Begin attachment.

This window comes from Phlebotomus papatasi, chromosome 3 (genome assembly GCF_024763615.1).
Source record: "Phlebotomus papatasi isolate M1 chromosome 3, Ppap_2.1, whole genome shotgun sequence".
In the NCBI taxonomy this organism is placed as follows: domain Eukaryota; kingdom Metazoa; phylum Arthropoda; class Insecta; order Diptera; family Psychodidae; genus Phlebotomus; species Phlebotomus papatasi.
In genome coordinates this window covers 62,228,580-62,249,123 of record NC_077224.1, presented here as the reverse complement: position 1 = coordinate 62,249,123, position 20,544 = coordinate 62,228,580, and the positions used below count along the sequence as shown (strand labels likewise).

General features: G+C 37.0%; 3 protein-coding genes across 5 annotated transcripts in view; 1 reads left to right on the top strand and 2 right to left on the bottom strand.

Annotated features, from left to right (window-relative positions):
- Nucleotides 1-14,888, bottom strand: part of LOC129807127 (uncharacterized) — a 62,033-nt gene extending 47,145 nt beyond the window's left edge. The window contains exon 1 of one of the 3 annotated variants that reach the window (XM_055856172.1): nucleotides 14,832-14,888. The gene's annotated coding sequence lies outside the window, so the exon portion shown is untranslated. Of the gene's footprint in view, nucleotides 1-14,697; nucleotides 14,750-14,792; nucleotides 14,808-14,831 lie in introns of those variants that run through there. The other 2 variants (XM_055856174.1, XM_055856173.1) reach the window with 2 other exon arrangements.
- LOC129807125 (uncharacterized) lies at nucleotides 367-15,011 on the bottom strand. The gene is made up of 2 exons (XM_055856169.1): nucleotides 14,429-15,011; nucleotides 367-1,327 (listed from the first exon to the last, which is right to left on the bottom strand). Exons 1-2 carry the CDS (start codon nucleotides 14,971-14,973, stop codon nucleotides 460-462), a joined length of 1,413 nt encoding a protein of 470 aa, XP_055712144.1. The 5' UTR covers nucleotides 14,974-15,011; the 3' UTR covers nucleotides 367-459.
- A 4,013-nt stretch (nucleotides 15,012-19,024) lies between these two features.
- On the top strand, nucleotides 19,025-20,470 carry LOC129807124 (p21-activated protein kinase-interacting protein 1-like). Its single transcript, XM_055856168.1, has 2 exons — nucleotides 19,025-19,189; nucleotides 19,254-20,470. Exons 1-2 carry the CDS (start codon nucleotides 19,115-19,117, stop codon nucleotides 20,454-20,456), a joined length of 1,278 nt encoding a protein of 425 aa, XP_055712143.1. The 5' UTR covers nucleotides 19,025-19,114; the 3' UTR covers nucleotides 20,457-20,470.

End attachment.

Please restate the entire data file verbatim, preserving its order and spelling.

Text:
This window comes from Phlebotomus papatasi, chromosome 3 (genome assembly GCF_024763615.1).
Source record: "Phlebotomus papatasi isolate M1 chromosome 3, Ppap_2.1, whole genome shotgun sequence".
In the NCBI taxonomy this organism is placed as follows: domain Eukaryota; kingdom Metazoa; phylum Arthropoda; class Insecta; order Diptera; family Psychodidae; genus Phlebotomus; species Phlebotomus papatasi.
In genome coordinates this window covers 62,228,580-62,249,123 of record NC_077224.1, presented here as the reverse complement: position 1 = coordinate 62,249,123, position 20,544 = coordinate 62,228,580, and the positions used below count along the sequence as shown (strand labels likewise).

General features: G+C 37.0%; 3 protein-coding genes across 5 annotated transcripts in view; 1 reads left to right on the top strand and 2 right to left on the bottom strand.

Annotated features, from left to right (window-relative positions):
- Nucleotides 1-14,888, bottom strand: part of LOC129807127 (uncharacterized) — a 62,033-nt gene extending 47,145 nt beyond the window's left edge. The window contains exon 1 of one of the 3 annotated variants that reach the window (XM_055856172.1): nucleotides 14,832-14,888. The gene's annotated coding sequence lies outside the window, so the exon portion shown is untranslated. Of the gene's footprint in view, nucleotides 1-14,697; nucleotides 14,750-14,792; nucleotides 14,808-14,831 lie in introns of those variants that run through there. The other 2 variants (XM_055856174.1, XM_055856173.1) reach the window with 2 other exon arrangements.
- LOC129807125 (uncharacterized) lies at nucleotides 367-15,011 on the bottom strand. The gene is made up of 2 exons (XM_055856169.1): nucleotides 14,429-15,011; nucleotides 367-1,327 (listed from the first exon to the last, which is right to left on the bottom strand). Exons 1-2 carry the CDS (start codon nucleotides 14,971-14,973, stop codon nucleotides 460-462), a joined length of 1,413 nt encoding a protein of 470 aa, XP_055712144.1. The 5' UTR covers nucleotides 14,974-15,011; the 3' UTR covers nucleotides 367-459.
- A 4,013-nt stretch (nucleotides 15,012-19,024) lies between these two features.
- On the top strand, nucleotides 19,025-20,470 carry LOC129807124 (p21-activated protein kinase-interacting protein 1-like). Its single transcript, XM_055856168.1, has 2 exons — nucleotides 19,025-19,189; nucleotides 19,254-20,470. Exons 1-2 carry the CDS (start codon nucleotides 19,115-19,117, stop codon nucleotides 20,454-20,456), a joined length of 1,278 nt encoding a protein of 425 aa, XP_055712143.1. The 5' UTR covers nucleotides 19,025-19,114; the 3' UTR covers nucleotides 20,457-20,470.